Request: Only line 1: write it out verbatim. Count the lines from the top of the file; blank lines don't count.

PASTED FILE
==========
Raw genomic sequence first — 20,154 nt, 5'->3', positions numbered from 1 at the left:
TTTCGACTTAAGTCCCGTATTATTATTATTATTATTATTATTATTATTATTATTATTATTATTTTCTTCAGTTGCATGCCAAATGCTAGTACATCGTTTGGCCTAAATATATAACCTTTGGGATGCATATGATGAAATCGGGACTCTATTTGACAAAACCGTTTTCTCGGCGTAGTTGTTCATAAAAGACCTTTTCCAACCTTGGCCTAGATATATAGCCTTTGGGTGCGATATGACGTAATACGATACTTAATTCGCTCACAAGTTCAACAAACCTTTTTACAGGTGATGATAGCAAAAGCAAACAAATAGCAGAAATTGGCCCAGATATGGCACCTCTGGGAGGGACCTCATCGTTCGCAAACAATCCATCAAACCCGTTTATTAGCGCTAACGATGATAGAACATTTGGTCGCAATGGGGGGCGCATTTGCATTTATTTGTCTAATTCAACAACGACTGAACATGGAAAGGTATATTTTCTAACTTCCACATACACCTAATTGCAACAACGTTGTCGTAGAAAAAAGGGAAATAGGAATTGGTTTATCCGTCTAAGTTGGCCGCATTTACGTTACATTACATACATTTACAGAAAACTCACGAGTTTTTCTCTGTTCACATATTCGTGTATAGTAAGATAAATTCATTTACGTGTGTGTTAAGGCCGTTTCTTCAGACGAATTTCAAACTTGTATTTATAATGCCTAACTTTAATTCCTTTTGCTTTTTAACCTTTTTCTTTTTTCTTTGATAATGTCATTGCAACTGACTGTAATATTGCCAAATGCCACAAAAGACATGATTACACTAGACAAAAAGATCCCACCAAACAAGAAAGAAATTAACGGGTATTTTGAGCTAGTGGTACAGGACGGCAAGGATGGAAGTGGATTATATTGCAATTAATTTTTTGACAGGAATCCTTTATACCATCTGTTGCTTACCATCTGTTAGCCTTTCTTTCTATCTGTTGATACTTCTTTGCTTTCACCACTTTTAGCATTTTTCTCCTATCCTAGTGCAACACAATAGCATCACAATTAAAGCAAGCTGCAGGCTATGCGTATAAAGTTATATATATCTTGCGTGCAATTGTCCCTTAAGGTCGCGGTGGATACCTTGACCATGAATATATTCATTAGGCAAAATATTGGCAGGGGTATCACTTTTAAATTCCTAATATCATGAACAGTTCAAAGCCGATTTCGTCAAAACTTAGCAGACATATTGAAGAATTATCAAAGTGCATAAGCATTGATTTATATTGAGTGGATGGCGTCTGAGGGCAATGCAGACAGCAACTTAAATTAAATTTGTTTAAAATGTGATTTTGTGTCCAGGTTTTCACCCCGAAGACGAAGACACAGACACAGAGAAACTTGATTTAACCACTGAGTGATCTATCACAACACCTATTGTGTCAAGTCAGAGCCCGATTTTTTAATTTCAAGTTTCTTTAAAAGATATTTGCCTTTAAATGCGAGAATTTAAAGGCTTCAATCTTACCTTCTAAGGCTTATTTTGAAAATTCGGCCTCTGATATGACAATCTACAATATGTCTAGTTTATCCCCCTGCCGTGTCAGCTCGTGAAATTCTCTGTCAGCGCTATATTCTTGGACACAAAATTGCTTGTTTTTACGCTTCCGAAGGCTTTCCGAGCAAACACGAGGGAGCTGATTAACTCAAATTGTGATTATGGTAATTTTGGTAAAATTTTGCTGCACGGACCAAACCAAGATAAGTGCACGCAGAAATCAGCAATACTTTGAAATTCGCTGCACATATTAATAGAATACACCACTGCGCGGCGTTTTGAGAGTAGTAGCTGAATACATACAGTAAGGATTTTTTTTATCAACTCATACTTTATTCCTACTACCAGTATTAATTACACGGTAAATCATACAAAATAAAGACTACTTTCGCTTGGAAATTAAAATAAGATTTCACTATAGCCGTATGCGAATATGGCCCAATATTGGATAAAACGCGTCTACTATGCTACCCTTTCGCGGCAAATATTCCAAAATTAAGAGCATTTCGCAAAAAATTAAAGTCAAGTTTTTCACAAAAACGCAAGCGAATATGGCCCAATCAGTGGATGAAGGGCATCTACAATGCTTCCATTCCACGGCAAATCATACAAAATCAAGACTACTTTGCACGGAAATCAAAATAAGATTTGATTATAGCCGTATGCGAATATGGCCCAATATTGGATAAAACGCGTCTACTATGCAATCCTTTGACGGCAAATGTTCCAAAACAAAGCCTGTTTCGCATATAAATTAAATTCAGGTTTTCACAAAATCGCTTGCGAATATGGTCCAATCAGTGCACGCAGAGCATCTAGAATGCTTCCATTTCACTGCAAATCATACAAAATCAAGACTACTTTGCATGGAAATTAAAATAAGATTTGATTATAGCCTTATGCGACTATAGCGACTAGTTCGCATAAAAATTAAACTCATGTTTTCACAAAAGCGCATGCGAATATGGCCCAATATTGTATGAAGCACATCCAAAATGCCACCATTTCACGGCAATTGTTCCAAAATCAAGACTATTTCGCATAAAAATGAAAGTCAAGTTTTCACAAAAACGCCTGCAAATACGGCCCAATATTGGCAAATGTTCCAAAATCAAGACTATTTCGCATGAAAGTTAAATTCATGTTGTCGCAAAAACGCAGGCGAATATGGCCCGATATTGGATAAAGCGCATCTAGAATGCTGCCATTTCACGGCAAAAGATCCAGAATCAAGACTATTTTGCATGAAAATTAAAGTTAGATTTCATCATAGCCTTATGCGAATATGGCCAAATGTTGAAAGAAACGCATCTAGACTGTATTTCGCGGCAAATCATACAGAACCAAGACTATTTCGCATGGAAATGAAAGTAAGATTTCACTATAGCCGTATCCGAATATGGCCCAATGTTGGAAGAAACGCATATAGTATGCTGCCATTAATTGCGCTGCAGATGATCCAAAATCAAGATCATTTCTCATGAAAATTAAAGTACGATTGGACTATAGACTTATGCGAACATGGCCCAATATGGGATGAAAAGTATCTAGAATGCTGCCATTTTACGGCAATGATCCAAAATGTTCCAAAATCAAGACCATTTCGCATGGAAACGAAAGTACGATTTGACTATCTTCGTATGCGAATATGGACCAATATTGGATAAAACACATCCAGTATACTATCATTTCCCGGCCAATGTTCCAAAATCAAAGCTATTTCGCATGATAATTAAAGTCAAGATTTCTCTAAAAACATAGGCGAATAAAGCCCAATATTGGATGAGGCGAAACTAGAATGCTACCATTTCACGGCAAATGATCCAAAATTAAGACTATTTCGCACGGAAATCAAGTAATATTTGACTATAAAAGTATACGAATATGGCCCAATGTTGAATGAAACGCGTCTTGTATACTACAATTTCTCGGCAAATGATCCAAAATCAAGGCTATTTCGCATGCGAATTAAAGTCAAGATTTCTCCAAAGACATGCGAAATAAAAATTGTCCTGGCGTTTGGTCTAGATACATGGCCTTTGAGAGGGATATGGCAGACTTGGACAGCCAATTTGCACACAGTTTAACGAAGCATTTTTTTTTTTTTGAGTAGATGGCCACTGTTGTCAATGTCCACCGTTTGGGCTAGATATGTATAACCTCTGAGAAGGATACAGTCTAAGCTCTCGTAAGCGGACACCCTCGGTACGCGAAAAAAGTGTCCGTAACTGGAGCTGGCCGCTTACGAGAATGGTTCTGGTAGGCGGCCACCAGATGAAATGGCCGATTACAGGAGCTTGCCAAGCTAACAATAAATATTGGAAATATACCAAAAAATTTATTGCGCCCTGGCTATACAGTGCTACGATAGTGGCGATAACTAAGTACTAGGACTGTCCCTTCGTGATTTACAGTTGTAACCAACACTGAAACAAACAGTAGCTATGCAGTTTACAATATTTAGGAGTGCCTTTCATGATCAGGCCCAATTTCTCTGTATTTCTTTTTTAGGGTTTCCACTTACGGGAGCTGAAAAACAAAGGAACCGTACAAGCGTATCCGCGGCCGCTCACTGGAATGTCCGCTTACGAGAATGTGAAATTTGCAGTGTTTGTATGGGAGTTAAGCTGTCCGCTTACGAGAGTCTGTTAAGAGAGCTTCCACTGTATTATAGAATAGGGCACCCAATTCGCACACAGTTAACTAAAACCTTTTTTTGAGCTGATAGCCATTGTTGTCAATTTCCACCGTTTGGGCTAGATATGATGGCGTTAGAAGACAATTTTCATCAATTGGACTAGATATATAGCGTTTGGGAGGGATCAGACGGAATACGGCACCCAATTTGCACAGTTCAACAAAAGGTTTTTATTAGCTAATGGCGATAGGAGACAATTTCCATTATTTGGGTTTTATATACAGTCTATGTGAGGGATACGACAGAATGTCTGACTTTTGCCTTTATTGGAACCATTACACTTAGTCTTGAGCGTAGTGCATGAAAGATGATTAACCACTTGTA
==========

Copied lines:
Raw genomic sequence first — 20,154 nt, 5'->3', positions numbered from 1 at the left: